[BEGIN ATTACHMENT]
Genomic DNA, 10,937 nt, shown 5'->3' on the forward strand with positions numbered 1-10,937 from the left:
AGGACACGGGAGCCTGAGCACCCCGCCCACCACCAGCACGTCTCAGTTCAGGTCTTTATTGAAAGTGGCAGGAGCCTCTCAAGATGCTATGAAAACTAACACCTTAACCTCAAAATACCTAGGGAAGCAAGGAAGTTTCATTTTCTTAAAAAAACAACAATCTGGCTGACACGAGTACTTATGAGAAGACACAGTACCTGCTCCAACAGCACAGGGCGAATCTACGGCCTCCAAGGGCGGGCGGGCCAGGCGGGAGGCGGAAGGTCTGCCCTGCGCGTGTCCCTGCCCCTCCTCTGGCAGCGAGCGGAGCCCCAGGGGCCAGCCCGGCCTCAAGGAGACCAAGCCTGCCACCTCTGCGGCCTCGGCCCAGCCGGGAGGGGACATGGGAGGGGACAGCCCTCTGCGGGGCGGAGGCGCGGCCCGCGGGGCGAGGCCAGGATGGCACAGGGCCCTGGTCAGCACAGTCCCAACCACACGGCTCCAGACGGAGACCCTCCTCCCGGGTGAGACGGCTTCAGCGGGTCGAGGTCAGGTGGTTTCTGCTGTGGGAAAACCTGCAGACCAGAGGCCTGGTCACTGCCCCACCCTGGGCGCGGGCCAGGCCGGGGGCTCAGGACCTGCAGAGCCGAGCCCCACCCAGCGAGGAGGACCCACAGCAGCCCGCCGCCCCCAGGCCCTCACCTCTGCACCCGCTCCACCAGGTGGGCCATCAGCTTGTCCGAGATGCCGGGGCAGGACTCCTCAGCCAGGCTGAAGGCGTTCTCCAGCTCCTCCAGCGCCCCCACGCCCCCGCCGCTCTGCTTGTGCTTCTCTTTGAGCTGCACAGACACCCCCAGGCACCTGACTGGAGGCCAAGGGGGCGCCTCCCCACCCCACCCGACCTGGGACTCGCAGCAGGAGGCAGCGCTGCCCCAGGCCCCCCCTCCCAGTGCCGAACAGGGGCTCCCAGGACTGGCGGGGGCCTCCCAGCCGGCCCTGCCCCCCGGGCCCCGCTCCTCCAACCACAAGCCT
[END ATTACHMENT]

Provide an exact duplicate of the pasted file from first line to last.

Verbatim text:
Genomic DNA, 10,937 nt, shown 5'->3' on the forward strand with positions numbered 1-10,937 from the left:
AGGACACGGGAGCCTGAGCACCCCGCCCACCACCAGCACGTCTCAGTTCAGGTCTTTATTGAAAGTGGCAGGAGCCTCTCAAGATGCTATGAAAACTAACACCTTAACCTCAAAATACCTAGGGAAGCAAGGAAGTTTCATTTTCTTAAAAAAACAACAATCTGGCTGACACGAGTACTTATGAGAAGACACAGTACCTGCTCCAACAGCACAGGGCGAATCTACGGCCTCCAAGGGCGGGCGGGCCAGGCGGGAGGCGGAAGGTCTGCCCTGCGCGTGTCCCTGCCCCTCCTCTGGCAGCGAGCGGAGCCCCAGGGGCCAGCCCGGCCTCAAGGAGACCAAGCCTGCCACCTCTGCGGCCTCGGCCCAGCCGGGAGGGGACATGGGAGGGGACAGCCCTCTGCGGGGCGGAGGCGCGGCCCGCGGGGCGAGGCCAGGATGGCACAGGGCCCTGGTCAGCACAGTCCCAACCACACGGCTCCAGACGGAGACCCTCCTCCCGGGTGAGACGGCTTCAGCGGGTCGAGGTCAGGTGGTTTCTGCTGTGGGAAAACCTGCAGACCAGAGGCCTGGTCACTGCCCCACCCTGGGCGCGGGCCAGGCCGGGGGCTCAGGACCTGCAGAGCCGAGCCCCACCCAGCGAGGAGGACCCACAGCAGCCCGCCGCCCCCAGGCCCTCACCTCTGCACCCGCTCCACCAGGTGGGCCATCAGCTTGTCCGAGATGCCGGGGCAGGACTCCTCAGCCAGGCTGAAGGCGTTCTCCAGCTCCTCCAGCGCCCCCACGCCCCCGCCGCTCTGCTTGTGCTTCTCTTTGAGCTGCACAGACACCCCCAGGCACCTGACTGGAGGCCAAGGGGGCGCCTCCCCACCCCACCCGACCTGGGACTCGCAGCAGGAGGCAGCGCTGCCCCAGGCCCCCCCTCCCAGTGCCGAACAGGGGCTCCCAGGACTGGCGGGGGCCTCCCAGCCGGCCCTGCCCCCCGGGCCCCGCTCCTCCAACCACAAGCCT